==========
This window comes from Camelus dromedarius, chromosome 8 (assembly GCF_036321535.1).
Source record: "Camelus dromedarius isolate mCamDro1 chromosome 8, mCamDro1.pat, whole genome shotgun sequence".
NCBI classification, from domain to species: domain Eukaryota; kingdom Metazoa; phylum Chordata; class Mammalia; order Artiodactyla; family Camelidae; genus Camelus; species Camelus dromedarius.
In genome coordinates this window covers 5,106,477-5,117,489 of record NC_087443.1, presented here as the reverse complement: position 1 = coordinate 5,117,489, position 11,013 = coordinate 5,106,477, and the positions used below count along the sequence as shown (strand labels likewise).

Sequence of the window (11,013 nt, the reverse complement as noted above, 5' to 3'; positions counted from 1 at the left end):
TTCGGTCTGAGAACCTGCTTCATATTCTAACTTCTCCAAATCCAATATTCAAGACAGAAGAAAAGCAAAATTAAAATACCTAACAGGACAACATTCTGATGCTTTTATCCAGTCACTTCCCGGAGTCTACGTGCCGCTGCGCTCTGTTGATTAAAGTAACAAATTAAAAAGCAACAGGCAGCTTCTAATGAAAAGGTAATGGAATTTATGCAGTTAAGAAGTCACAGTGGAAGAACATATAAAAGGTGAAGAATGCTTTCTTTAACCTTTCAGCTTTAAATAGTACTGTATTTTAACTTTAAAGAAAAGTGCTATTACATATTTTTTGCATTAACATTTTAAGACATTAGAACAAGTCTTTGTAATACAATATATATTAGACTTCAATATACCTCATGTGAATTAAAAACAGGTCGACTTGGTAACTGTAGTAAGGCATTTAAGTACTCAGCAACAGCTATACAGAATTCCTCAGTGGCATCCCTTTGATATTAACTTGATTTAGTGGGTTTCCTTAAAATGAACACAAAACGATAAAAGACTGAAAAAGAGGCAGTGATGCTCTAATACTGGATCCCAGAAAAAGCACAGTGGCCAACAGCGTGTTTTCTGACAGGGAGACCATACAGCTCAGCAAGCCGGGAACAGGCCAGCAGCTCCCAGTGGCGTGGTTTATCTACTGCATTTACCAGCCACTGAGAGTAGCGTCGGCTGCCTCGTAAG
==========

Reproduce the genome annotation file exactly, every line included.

This window comes from Camelus dromedarius, chromosome 8 (assembly GCF_036321535.1).
Source record: "Camelus dromedarius isolate mCamDro1 chromosome 8, mCamDro1.pat, whole genome shotgun sequence".
NCBI classification, from domain to species: domain Eukaryota; kingdom Metazoa; phylum Chordata; class Mammalia; order Artiodactyla; family Camelidae; genus Camelus; species Camelus dromedarius.
In genome coordinates this window covers 5,106,477-5,117,489 of record NC_087443.1, presented here as the reverse complement: position 1 = coordinate 5,117,489, position 11,013 = coordinate 5,106,477, and the positions used below count along the sequence as shown (strand labels likewise).

Sequence of the window (11,013 nt, the reverse complement as noted above, 5' to 3'; positions counted from 1 at the left end):
TTCGGTCTGAGAACCTGCTTCATATTCTAACTTCTCCAAATCCAATATTCAAGACAGAAGAAAAGCAAAATTAAAATACCTAACAGGACAACATTCTGATGCTTTTATCCAGTCACTTCCCGGAGTCTACGTGCCGCTGCGCTCTGTTGATTAAAGTAACAAATTAAAAAGCAACAGGCAGCTTCTAATGAAAAGGTAATGGAATTTATGCAGTTAAGAAGTCACAGTGGAAGAACATATAAAAGGTGAAGAATGCTTTCTTTAACCTTTCAGCTTTAAATAGTACTGTATTTTAACTTTAAAGAAAAGTGCTATTACATATTTTTTGCATTAACATTTTAAGACATTAGAACAAGTCTTTGTAATACAATATATATTAGACTTCAATATACCTCATGTGAATTAAAAACAGGTCGACTTGGTAACTGTAGTAAGGCATTTAAGTACTCAGCAACAGCTATACAGAATTCCTCAGTGGCATCCCTTTGATATTAACTTGATTTAGTGGGTTTCCTTAAAATGAACACAAAACGATAAAAGACTGAAAAAGAGGCAGTGATGCTCTAATACTGGATCCCAGAAAAAGCACAGTGGCCAACAGCGTGTTTTCTGACAGGGAGACCATACAGCTCAGCAAGCCGGGAACAGGCCAGCAGCTCCCAGTGGCGTGGTTTATCTACTGCATTTACCAGCCACTGAGAGTAGCGTCGGCTGCCTCGTAAG